This is the fifth blog post about our multitouch wall installation. To see the previous ones see: Building a High-Resolution Multitouch Wall Part 1, Part 2 , Part 3 & Part 4. (Update 9/7/12: You might want checkout the Presenter Touch Wall, a 65″ multitouch wall built for public spaces.)
As I have mentioned in previous posts, while we received permission to share the development process we’ve been unable to say just which “major North American aquarium” we have been working with. Now we can share the name and we are proud to say it is the Monterey Bay Aquarium.
The 7- foot, round multitouch wall that we’ve been developing will be part of the Open Sea exhibition which is fully open to public on July 2nd. You can learn more about the Open Sea exhibition in Monterey Bay Aquarium Pressroom.
The previous blog posts detail the methods, materials, hardware, software, and other aspects of the development process. So I won’t go to far in depth here, but I wanted to mention a few more details about the visitor experience and the software.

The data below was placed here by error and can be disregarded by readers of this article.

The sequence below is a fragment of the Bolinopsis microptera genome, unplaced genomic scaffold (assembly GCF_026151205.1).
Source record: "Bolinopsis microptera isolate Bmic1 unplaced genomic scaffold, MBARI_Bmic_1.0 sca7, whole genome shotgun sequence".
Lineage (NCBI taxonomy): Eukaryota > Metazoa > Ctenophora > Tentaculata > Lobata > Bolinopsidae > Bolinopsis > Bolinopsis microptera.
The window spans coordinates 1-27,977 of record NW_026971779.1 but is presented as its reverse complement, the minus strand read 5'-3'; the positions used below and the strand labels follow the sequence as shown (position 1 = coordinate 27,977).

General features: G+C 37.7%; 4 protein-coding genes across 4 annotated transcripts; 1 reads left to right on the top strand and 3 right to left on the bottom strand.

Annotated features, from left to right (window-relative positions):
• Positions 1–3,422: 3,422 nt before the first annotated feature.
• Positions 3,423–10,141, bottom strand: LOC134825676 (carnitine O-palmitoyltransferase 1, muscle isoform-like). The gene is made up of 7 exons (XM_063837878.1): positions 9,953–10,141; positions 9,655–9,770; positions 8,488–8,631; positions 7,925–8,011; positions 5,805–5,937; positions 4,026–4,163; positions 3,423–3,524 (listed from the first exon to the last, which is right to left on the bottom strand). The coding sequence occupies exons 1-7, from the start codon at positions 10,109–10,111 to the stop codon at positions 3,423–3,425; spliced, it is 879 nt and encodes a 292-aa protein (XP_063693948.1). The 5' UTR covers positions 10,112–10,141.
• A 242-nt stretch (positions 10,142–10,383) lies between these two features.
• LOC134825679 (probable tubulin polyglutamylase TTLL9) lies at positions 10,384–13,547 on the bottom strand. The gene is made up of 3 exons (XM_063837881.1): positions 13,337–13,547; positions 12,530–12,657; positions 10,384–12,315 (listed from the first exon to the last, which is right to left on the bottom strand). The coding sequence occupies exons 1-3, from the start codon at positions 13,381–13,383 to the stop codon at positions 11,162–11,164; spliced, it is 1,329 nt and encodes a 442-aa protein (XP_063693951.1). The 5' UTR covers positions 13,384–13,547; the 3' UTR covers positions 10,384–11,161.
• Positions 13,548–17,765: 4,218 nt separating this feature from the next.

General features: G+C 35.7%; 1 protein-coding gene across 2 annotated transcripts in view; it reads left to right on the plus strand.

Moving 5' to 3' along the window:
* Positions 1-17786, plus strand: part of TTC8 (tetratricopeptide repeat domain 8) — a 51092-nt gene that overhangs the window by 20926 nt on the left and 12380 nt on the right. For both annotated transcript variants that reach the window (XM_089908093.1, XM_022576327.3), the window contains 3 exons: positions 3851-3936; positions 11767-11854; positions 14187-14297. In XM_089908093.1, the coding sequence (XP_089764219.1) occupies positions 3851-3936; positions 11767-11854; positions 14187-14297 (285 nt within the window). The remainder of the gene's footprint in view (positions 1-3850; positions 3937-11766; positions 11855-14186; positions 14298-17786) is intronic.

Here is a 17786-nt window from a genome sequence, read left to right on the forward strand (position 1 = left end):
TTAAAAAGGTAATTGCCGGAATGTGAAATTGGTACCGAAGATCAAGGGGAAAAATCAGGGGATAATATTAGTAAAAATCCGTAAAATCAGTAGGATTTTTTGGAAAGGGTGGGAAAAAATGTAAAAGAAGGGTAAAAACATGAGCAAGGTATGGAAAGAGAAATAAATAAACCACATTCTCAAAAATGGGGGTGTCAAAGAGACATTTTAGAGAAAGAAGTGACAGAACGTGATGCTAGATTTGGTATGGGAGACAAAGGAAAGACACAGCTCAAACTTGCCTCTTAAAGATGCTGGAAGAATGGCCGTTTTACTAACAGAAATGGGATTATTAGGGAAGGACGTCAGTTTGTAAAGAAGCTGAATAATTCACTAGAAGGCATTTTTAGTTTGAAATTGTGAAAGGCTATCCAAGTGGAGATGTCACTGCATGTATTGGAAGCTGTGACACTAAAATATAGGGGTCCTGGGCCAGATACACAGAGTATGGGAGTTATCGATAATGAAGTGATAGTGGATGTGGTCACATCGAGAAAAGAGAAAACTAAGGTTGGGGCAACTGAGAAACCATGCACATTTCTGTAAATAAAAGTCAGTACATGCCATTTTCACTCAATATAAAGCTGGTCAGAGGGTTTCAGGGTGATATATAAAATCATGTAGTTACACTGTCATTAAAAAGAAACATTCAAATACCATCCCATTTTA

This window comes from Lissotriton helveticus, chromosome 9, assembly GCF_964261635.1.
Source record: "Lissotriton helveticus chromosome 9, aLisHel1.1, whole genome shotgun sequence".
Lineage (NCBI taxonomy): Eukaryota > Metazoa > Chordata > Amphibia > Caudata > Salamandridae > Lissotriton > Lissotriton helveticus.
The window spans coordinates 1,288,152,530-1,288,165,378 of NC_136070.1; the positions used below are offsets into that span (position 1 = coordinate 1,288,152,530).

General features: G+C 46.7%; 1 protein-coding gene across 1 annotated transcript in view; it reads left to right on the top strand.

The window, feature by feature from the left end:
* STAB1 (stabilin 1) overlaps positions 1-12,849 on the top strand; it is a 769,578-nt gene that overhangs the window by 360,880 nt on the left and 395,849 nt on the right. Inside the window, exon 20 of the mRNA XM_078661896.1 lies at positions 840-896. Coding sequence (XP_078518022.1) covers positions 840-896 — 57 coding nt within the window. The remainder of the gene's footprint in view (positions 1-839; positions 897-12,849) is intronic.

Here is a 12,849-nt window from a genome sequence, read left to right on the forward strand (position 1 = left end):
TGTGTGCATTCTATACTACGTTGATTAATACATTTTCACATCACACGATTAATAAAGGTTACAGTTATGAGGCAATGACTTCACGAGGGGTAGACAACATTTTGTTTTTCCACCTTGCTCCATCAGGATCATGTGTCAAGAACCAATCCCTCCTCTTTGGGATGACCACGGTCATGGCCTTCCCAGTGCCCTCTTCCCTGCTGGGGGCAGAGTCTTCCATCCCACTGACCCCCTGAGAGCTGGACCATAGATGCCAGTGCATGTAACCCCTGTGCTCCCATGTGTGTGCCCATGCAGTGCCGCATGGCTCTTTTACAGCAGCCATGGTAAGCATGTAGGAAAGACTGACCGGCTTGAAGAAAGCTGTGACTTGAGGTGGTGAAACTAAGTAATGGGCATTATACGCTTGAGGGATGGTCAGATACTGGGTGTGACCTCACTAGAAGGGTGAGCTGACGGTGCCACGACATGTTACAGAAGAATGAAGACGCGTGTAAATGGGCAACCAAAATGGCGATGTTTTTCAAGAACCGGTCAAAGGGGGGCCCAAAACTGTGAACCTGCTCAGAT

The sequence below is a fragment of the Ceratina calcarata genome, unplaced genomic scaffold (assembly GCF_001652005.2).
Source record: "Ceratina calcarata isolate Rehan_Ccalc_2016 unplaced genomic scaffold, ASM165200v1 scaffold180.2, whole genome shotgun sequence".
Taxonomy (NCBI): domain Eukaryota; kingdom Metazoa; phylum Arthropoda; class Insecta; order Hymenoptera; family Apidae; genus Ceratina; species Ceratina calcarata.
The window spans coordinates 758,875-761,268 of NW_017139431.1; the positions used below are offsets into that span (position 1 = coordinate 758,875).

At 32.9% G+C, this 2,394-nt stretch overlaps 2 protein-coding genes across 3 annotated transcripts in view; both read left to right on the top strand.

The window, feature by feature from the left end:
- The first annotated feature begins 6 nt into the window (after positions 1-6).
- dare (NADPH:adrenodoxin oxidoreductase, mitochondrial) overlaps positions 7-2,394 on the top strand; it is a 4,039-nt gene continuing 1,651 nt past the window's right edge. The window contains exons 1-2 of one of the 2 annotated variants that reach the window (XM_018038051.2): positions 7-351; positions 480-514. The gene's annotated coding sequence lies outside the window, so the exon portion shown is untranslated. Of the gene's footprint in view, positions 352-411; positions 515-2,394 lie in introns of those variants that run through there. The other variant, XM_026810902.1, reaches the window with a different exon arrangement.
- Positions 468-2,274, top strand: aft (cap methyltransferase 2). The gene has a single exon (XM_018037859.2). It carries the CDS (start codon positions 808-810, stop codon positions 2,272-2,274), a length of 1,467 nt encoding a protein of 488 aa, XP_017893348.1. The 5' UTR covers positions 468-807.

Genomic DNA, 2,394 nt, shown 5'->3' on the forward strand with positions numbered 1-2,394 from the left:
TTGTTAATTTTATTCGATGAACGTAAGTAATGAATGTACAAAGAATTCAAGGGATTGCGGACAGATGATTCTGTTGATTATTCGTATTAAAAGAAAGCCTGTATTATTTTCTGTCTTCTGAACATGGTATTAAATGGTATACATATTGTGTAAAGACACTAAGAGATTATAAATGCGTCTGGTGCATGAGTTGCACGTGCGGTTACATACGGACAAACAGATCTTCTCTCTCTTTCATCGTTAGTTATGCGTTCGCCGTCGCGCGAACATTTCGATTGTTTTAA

The large size and round form-factor of the multitouch wall should make for an engaging visitor experience. The wall is big enough to accommodate multiple visitors simultaneously. It also support hundreds of simultaneous touch points.
As I mentioned earlier the exhibit will allow aquarium visitors to “touch” phytoplankton and learn more about them.The fact that microscopic plankton are the base of the marine food web and they produce most of the oxygen present in the Earth’s atmosphere makes the exhibit all the more significant. We hope this installation will provide a compelling way for visitors learn about these important tiny organisms.
The exhibit software was created in Unity 3D and the programming and design was done by Lindsay Digital (they also took the photographs that appear below). This is one of the first projects where we concentrated just on hardware.
Here are a few photographs of the installation at the Monterey Bay Aquarium. We will share photos and video of the exhibit in full operation after the opening on July 2nd!